1. The teacher will begin by asking students to recall the reasons why people keep diaries and the parts of a diary (date, events, emotions).
  2. The students will be asked to recall the potential dangers of keeping a diary.
  3. The teacher will mention that there are several programs which make it easy to keep a diary online.   The teacher will ask the students why someone would want to keep a journal online.   The teacher will then ask the students what potential problems might arise from having an online diary.  
  4. The teacher will direct the students to several examples on online journals that the teacher has preselected for content and age-appropriateness.   Because of the ever-changing nature of blogs, these must be previewed by the teacher before the start of this lesson.

Here are some places to start:

www.blogwise.com A searchable directory of blogs online

www.blogcatalog.com Another searchable directory of blogs online

http://itc.blogs.com/thewriteweblog/ A collection of blogs done by elementary students at a school in Georgia

If it becomes too difficult to locate examples of child-appropriate blogs, the teacher can always create an example to show the class.   They are easy to create, and can be done for free at www.blogger.com , www.easyjournal.com , www.xanga.com , www.greatestjournal.com , www.livejournal.com. The ideal examples would be journals or blogs that resemble diaries.

  1. The teacher will have the students view these journals and look for the events and feelings that occur each day, similar to what they did yesterday with Dear Mr. Henshaw .
  2. The teacher will direct the students to the comments selection on the journals and ask the students to describe what kind of comments they see, and why one might comment on someone else's journal.
  3. The teacher will direct the students to the classroom accounts that have already been created, and inform them of the password required to view the accounts.   There should be as many accounts as there are literature circle groups or reading groups.
  4. The teacher will describe how to access the accounts and update them by using the owner's password.   This is different from the password that allows you to view them.
  5. The teacher will model how to post to a diary.   The teacher will then model how to post a comment on a diary.
  6. Most online journals only let one user be online at a time, so the teacher can set aside four or five computers (depending on how many accounts were created) for the owner accounts. Students at these computers can post their own test message on their account describing the events of what they have done so far, and their feelings about the events.   When they are done, they switch seats with someone else in their group and can let the next student post a message.
  7. Students who are waiting to post journal messages, or those who have already posted messages, can browse through the messages being posted by their classmates, click on the comment button, and comment on what their classmates are saying.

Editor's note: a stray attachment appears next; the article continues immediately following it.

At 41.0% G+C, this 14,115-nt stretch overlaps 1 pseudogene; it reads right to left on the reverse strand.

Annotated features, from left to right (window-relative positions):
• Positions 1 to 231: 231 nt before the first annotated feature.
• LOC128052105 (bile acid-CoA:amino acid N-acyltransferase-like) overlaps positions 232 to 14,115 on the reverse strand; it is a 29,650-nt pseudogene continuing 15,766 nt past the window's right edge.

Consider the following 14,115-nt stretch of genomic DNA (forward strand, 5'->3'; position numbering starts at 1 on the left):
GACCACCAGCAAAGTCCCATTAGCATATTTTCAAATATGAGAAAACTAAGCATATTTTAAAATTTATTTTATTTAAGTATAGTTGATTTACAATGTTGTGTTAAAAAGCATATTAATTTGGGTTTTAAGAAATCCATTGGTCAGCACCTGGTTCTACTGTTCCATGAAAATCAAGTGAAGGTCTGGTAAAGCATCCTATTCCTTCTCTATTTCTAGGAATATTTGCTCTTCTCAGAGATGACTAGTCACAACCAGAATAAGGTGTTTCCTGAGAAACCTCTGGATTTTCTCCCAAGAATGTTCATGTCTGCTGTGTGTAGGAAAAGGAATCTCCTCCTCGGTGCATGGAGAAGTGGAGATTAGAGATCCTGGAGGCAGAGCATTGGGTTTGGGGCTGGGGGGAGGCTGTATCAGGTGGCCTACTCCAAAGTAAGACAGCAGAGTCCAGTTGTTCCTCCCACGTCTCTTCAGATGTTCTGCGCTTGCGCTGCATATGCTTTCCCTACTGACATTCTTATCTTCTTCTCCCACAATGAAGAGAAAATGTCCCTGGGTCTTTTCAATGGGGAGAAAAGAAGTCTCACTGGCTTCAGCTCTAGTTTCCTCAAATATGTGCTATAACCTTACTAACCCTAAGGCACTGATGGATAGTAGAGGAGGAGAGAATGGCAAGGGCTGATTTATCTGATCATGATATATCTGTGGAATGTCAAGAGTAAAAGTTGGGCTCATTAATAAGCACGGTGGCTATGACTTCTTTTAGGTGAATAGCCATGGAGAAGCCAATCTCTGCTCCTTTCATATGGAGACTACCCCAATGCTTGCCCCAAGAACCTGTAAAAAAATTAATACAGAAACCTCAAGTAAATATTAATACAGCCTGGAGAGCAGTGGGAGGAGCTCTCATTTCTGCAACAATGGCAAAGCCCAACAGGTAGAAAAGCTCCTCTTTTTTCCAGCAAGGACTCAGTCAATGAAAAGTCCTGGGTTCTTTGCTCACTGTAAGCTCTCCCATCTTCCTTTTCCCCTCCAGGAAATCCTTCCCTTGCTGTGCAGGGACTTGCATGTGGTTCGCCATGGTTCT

8. Once the class has completed posting their entries, the teacher can direct the students to several examples from the class and ask what events and feelings the student mentioned.


The students will post a journal entry that summarizes things or events that have happened during the day and how the student feels about those events.

Day Three:

Lesson: Point of View

Aim: The students will examine a traditional story told from a different perspective, and then write their own online journal entries from that character's point of view.


The True Story of the 3 Little Pigs by John Scieszka, computers with Internet access.


  1. The students will meet on the rug.   The teacher will ask for the students to summarize the story of the Three Little Pigs.
  2. The teacher will ask the students who the villain was in the story and who the victims were.   The teacher will point out that whenever something happens, you see it through your point of view .   The teacher will write these words on the board.  
  3. The teacher will ask the students why it is important to understand point of view when reading a story.
  4. The teacher will introduce The True Story of the 3 Little Pigs by saying it is told through the wolf's point of view.   The teacher can ask how the villain, the wolf, might tell the story differently.
  5. The teacher will read the book.
  6. Once the book is completed, the teacher will ask the students how the wolf's point of view differed from the story they were familiar with.   The teacher can ask the children to discuss if their opinions of the wolf have changed now.
  7. The teacher will ask the students to remember the two key elements of a diary (recalling events and discussing feelings).   The teacher will ask for examples of how this book did both of those things.
  8. The teacher will tell the students they will be writing an online journal entry today from the point of view of the wolf.   They will pretend that they are the wolf and they are stuck in jail right now, but they have been given a chance to write in their journal.   Ask the students to think about what the wolf might say about the events and the tone the wolf would have throughout the journal entry based on his emotions.
  9. If there are enough computers available, the students can do this at the computer.   If there are a limited number of computers available, then the students can write their entry on paper and then post it when a computer becomes available.